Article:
Kate Hanson

Professor of Community Leadership -- Thailand

Professor Hanson travelled to Thailand to visit non-governmental organizations and to explore possibilities for partnerships with her program/UNH students.

View from Lisu Hill Tribe Village in Northern Thailand where many organizations work with villagers to improve economic and educational opportunities
View from Lisu Hill Tribe Village in Northern Thailand where many organizations work with villagers to improve economic and educational opportunities

As a professor of community leadership, I am interested in social justice, collective action, and the organizational structures that make fundamental change possible.  Throughout my career, I have focused on these efforts within the United States. Recently, I’ve wanted to learn more about how other countries approach this work as well as how to better integrate a more global perspective into my teaching.

An invitation to visit from good friends who live in Bangkok and support from a UNH Faculty International Development Grant made a trip to Thailand possible. I arrived there in January 2013 with the goal of visiting as many non-governmental organizations (NGOs) as I could.  I wanted to educate myself about the types of NGOs that operate in Thailand, the kinds of work they do, how their organizational structures and management practices compare with those in our country, and how different community leaders and groups conceptualize social change.  I also wanted to see if there were any possibilities for partnerships between my program/UNH students and organizations in Thailand.

Kate Hanson hesitantly  feeding an elephant as part of her day spent volunteering at the Elephant Nature Park, an elephant rescue and rehabilitation center in Northern Thailand
Kate Hanson hesitantly feeding an elephant during her day volunteering at the Elephant Nature Park, an elephant rescue and rehabilitation center in Northern Thailand

The trip provided many opportunities for this research.  I met with  a program director of UNICEF;   the founding directors of three NGOs; participated for a day as a volunteer at an elephant rescue organization to study how their work evolved and how they effectively involve dozens of volunteers daily (http://www.elephantnaturepark.org; spent three days at an eco-lodge that involves volunteers from around the world to help create a sustainable organization to meet needs of local children with special needs (http://tcdf-ecologic.jimdo.com/); and visited a number of other nonprofits to see how  they presented their work to the public and to understand some of their fundraising approaches. I also spent three days touring mountain villages in northern Thailand and studying how eco-tourism, and a foundation created by for-profit businesses, is supporting development in these remote areas. (http://www.asian-oasis.com/working-communities).

Volunteers from around the world visit the Thai Child Development Foundation in the southern village of Paksong to help tutor village children, work in the gardens, and help raise funds for their outreach to children with special needs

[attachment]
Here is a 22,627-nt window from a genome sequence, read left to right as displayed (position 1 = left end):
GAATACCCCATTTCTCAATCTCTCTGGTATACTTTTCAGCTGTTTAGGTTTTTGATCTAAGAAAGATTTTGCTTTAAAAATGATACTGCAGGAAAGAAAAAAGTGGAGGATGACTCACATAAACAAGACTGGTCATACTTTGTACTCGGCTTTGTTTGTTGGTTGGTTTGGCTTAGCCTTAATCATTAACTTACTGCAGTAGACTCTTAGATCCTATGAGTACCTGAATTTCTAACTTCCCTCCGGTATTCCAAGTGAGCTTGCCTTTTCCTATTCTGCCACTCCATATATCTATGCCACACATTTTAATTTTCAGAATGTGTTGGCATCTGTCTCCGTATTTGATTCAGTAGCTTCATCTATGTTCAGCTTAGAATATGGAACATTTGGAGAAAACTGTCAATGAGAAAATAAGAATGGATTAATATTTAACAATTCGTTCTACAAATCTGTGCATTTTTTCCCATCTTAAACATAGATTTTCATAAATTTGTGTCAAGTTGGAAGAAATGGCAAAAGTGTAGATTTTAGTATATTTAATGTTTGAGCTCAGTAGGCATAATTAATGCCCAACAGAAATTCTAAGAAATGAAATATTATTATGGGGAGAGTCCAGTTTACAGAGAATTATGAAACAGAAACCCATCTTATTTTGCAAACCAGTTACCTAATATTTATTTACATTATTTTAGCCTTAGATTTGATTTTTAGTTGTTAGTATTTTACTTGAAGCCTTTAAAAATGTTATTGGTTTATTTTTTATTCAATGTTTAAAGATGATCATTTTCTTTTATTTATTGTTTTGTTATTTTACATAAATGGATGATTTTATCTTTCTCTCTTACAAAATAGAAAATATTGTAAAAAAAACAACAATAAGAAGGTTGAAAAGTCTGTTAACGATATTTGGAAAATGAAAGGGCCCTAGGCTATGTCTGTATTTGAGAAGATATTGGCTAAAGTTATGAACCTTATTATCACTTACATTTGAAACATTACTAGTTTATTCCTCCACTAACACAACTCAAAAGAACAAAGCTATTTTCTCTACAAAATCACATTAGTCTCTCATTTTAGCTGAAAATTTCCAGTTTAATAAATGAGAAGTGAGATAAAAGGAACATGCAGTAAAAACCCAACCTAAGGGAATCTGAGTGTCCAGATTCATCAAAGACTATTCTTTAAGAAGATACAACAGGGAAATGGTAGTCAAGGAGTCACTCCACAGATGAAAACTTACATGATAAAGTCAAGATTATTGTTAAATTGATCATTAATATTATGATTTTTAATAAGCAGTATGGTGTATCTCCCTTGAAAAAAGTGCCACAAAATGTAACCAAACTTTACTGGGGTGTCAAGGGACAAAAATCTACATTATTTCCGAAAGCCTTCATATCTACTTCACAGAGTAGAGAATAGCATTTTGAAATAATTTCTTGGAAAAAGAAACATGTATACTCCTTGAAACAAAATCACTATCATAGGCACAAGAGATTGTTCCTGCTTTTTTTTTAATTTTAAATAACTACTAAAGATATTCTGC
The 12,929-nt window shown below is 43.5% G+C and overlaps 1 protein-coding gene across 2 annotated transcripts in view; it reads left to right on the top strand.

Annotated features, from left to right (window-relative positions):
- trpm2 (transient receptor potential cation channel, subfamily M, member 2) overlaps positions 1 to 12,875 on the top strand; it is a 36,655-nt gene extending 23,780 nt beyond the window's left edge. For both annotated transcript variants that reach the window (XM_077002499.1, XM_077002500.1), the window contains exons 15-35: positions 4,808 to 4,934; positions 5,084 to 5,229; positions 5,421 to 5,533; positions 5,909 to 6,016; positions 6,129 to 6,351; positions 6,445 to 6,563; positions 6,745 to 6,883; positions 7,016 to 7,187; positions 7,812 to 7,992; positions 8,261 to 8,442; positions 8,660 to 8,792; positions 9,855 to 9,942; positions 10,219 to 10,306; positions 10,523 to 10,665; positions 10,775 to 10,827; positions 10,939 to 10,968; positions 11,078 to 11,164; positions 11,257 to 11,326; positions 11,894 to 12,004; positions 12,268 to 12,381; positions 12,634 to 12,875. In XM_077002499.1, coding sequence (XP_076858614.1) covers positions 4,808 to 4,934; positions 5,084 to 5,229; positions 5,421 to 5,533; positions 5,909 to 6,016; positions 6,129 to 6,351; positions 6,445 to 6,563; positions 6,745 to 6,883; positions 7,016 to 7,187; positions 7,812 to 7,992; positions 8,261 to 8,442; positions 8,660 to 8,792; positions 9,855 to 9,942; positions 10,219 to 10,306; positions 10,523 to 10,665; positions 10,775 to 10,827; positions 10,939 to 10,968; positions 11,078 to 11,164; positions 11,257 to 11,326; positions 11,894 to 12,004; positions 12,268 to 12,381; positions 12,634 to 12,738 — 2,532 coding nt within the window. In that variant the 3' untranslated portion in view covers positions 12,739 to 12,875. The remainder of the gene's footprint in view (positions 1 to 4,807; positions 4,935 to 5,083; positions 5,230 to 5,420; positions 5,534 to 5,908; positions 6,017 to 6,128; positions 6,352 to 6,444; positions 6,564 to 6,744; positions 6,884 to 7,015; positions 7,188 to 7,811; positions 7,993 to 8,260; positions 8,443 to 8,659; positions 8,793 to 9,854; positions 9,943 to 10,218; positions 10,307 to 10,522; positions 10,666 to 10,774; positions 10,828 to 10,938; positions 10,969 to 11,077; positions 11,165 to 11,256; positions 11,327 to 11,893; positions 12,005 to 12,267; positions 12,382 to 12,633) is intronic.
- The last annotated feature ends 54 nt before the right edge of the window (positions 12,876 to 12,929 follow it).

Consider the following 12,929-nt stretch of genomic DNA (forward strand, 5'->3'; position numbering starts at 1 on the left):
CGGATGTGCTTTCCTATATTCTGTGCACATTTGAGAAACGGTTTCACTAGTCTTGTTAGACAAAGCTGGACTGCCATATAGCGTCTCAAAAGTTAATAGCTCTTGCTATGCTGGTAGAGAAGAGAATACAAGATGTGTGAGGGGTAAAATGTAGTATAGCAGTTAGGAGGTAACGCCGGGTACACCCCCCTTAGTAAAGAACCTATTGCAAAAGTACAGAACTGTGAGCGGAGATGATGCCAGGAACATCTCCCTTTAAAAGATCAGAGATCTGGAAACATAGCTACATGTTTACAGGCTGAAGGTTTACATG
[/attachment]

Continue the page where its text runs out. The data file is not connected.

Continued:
Volunteers from around the world visit the Thai Child Development Foundation in the southern village of Paksong to help tutor village children, work in the gardens, and help raise funds for their outreach to children with special needs

One of the most important connections for me was a meeting with Michael Shafer at Warm Heart (http://warmheartworldwide.org/), an NGO that he and his wife co- founded with Thai partners in Phrao, a small village in northern Thailand. Michael is a New Hampshire native who left his professorship at Rutgers to start a nonprofit dedicated to empowering rural Thai villagers by providing access to improved education, basic services, jobs and sustainable income. Since the organization’s inception in 2008, the founders, along with volunteers from around the world, have created dormitory space for forty hill tribe children and their guardians, organized community microenterprise training and opportunities, and worked with local officials to advocate for public policy initiatives. I left there with many ideas for ongoing partnerships and with a profound appreciation for their goals as well as for their approach to community and economic change.

In Bangkok, I met with Jeannette Gurung, referred to me by UNH employee Holly Harris, who founded and runs Women Organizing for Change in Agriculture and Natural Resource Management (http://www.wocan.org/), an international organization that is committed to building women’s leadership through organizational and individual transformation. I am hoping to form a connection with this organization and two of my courses: Managing Change and Conflict in Communities and my new Feminist Leadership class.  I also visited  Cabbages and Condoms, a restaurant created to promote better understanding and acceptance of family planning and to generate income to support various development activities of the Population and Community Development Association (http://www.cabbagesandcondoms.com). I learned a great deal about their unique, humorous and remarkably successful approach to fundraising and providing affordable contraceptives to poor areas of Thailand.

I arrived home in mid-February with amazing memories, wonderful new contacts and friends, and a commitment to further research through partnerships and student involvement with several of these organizations.